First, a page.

A brief comment on Teacher Efficacy

Working in great schools has revealed to me in a variety of forms what high levels of strong teacher efficacy can do for students.  As a leader of teachers, I am compelled to nurture this sense in all members of the school community as a teacher would work to instill similar efficacy in his/her students.  The question of what would be the biggest boost to a teacher’s sense of efficacy has a number of layers. A teacher can possess a strong personal teaching efficacy, where he/she believes strongly in his/her ability/capability to affect student cognitive and affective development, but that would represent only part of the composite efficacy requisite for total teacher efficacy.  Also requisite are a high level of general teacher efficacy, in that there strongly exists the belief that teachers in general have the aforementioned effect on student development; institutional efficacy, wherein lies the belief that the institution (school, program, department) is having the positive effect on student experiences and a high level of self-efficacy beyond the classroom.  This composite of teacher efficacy is complex, so to identify a single entity that would be “the biggest boost” is equally complex.  As a veteran educator of over 20 years, I can elucidate a very simple response to this complex question with a brief anecdote that I have shared over the years with colleagues and potential employers.  During previous job searches, I have been asked the following question:
“What is your greatest highlight or moment as an educator”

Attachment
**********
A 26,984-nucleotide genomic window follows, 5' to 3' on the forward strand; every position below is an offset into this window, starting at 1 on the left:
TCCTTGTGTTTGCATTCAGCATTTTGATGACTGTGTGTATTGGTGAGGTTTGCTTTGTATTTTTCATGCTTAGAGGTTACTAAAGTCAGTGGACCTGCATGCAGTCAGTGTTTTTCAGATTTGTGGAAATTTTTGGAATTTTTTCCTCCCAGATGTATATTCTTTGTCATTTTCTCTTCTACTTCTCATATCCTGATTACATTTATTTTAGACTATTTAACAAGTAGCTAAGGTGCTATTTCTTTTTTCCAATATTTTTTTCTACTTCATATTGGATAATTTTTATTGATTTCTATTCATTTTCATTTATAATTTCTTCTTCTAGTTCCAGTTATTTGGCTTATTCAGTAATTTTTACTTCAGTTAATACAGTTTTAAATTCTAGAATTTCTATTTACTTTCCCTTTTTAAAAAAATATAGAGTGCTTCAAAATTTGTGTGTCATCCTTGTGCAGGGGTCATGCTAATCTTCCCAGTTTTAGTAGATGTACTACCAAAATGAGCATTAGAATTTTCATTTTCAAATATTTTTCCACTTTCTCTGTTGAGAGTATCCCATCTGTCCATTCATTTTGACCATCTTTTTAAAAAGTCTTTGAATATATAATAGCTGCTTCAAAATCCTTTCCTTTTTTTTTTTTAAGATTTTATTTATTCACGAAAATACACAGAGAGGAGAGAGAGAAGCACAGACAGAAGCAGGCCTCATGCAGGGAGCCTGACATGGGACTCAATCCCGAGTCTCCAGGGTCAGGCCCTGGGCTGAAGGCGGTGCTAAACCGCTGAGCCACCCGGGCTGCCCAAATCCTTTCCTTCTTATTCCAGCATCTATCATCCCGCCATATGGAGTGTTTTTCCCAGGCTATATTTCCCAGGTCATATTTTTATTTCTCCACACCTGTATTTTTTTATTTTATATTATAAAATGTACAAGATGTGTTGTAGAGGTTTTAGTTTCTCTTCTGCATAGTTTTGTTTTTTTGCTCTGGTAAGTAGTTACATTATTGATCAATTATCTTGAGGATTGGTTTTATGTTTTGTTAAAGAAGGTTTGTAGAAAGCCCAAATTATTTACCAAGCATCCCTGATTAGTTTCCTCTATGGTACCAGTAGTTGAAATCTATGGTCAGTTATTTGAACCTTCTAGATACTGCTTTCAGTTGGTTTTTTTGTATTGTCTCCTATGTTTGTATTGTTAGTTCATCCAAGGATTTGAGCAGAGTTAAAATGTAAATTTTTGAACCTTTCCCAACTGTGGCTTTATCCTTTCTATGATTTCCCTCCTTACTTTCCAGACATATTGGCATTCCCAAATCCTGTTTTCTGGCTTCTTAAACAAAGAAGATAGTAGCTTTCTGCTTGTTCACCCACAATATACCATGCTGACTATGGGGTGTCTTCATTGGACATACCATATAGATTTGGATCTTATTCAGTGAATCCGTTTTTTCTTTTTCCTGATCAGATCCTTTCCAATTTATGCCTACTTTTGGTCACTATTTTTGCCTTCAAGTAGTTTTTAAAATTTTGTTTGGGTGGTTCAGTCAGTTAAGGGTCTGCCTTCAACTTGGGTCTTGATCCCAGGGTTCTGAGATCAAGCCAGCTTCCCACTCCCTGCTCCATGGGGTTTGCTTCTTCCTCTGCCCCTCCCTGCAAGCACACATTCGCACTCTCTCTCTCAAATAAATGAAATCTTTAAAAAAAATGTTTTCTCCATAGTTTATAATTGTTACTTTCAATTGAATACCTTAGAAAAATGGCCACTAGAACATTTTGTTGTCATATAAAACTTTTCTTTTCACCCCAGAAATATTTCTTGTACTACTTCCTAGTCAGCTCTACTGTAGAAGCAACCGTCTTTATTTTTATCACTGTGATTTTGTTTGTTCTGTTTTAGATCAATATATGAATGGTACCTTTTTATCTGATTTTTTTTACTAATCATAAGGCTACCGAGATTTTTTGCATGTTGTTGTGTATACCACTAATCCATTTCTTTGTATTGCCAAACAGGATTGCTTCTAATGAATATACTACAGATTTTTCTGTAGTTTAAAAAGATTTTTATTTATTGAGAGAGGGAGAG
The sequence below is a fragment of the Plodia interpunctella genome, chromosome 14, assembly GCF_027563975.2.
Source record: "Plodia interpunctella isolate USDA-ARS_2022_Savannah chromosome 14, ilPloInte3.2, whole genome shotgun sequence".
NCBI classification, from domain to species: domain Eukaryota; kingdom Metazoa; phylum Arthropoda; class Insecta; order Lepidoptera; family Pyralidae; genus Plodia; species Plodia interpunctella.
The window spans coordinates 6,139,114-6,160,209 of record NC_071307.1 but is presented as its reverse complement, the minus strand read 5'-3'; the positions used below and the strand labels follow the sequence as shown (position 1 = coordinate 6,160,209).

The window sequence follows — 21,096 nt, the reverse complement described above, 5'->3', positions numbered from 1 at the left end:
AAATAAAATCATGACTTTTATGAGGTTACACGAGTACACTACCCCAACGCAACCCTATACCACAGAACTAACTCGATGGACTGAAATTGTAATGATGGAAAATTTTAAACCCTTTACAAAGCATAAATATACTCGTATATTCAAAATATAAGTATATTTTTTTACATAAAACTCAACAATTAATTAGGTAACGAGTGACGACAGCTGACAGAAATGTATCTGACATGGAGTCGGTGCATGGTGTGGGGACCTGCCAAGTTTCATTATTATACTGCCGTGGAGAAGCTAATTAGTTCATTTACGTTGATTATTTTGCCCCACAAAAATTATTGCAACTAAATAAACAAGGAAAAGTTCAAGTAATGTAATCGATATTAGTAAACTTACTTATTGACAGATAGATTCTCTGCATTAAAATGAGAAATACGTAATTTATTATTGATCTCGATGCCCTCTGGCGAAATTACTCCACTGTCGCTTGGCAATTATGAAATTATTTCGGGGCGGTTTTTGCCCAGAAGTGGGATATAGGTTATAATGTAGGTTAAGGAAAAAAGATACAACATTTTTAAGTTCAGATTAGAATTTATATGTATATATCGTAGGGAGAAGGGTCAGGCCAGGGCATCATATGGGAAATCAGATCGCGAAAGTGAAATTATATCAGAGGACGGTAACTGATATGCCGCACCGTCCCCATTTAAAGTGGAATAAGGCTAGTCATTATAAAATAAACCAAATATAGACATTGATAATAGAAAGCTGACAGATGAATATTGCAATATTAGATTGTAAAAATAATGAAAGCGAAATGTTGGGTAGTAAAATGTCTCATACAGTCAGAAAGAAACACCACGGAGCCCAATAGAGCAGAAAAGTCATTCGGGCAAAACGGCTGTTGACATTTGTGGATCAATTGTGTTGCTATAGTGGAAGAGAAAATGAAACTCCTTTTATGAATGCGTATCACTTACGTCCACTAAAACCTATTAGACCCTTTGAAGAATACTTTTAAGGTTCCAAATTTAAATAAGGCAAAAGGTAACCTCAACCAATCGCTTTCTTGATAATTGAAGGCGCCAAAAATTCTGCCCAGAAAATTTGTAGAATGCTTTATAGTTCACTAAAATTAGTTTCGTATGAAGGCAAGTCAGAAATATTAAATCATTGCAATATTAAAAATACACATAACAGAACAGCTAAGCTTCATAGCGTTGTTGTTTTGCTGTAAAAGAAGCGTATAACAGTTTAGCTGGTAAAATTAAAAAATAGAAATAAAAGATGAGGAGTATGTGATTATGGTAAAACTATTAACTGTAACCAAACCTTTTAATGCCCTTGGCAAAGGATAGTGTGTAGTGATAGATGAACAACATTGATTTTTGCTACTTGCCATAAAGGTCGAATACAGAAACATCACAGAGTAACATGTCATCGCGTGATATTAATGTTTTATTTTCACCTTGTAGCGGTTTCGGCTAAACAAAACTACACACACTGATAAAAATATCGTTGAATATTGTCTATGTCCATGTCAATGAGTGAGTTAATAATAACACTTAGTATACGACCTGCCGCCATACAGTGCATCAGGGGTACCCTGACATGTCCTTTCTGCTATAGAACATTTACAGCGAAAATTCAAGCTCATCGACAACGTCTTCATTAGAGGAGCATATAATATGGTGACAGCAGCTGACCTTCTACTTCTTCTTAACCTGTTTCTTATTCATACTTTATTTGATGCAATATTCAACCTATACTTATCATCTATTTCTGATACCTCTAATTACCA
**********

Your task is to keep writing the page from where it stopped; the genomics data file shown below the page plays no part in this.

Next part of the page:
My response was the same each time, and it also represents the answer to this highly complex question about efficacy.
Every day when I walked from my classroom to the athletic fields, I crossed the upper school quad areas where many students that I had taught, and many who I had not but had gotten to know other ways, would be socializing between classes. Invariably, I stopped for conversations- about school, English, an assignment of great success, athletics, arts, family etc.  These were not forced interactions, nor were they initiated by me- they were genuine. Students who had success in my class, were translating that success into success in other classes, which provided me with professional efficacy. Students who were continuing to excel academically likewise boosted institutional and general efficacy.  Students’ interest in sharing their experiences, while also showing an interest by asking me about my family manifested high self-efficacy.  Those moments are invaluable- and exemplify the key to high levels of teacher efficacy requisite for a school to provide great experiences for its students.  Ultimately, the central catalyst has been the relationship that I shared with my students while they were in my class, and beyond.   These strong relationships directly boosted the efficacy of all involved.  Once again, relationships are at the center.

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